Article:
Tuesday, July 19, 2011

Meiji Monday

Giving a presentation on Monday, July 25, at Meiji Daigaku. INFO here
Roland Kelts
Roland Kelts is a half-Japanese American writer, editor and lecturer who divides his time between New York and Tokyo. He is the author of <http://japanamericabook.com/> Japanamerica: How Japanese Pop Culture has Invaded the US and the forthcoming novel, Access. He has presented on contemporary Japanese culture worldwide and has taught at numerous universities in Japan and the US, including New York University and the University of Tokyo. His fiction and nonfiction appear in such publications as Zoetrope: All Story, Psychology Today, Playboy, The Wall Street Journal, Vogue Japan, Adbusters magazine, The Millions, The Japan Times, Animation Magazine, Bookforum, and The Village Voice. He is the Editor in Chief of the Anime Masterpieces screening and discussion program, the commentator for National Public Radio's series, "Pacific Rim Diary
<http://www.scpr.org/programs/madeleine-brand/2011/02/15/sometimes-comedy-doesnt-travel-pacific-rim-diary-w/>," and the author of a weekly column for
<http://www.yomiuri.co.jp/dy/features/arts/T110214005577.htm> The Daily Yomiuri newspaper. His latest project is the English edition of the Japanese literary culture magazine,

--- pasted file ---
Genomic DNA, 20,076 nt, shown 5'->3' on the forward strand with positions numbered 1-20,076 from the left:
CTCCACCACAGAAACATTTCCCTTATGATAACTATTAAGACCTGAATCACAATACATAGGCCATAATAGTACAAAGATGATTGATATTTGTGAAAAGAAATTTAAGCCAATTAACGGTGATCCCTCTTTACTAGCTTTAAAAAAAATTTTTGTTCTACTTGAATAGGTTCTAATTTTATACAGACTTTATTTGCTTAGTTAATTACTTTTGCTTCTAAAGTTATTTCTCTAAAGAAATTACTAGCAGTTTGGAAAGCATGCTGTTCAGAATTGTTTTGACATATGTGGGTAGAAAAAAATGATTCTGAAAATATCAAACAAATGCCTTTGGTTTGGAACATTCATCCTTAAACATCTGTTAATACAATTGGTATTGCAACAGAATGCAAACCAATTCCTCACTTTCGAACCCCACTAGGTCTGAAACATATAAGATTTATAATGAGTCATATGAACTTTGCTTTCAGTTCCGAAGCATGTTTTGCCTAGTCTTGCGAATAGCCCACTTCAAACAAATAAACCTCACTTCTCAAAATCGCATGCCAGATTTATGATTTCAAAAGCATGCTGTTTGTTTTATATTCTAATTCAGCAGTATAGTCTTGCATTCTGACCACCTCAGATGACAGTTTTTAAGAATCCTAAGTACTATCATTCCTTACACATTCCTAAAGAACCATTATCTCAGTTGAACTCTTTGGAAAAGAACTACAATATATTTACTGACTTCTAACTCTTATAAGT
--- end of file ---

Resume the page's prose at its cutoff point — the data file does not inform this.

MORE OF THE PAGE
<http://www.apublicspace.org/pre-order_monkey_business.html> Monkey Business, and his blog is:http://japanamerica.blogspot.com/>
Title of Lecture: Pop Culture from a Multipolar Japan
Brief Abstract of Lecture: Is there something more to the West's fascination with Japanese anime and manga? How are anime films and manga comics cultural channeling zones, opened by the horrors of war and disaster and animated by the desire to assemble a world of new looks, feelings and identities? Lecturer at the University of Tokyo, Sophia University and the University of the Sacred Heart Tokyo, Roland Kelts addresses the movement of Japanese culture into the West as sign and symptom of broader reanimations. With uncertainty now the norm, style, he argues, is trumping identity, explaining, in part, the success of Japanese pop and fashion, design and cuisine in the West.

No comments: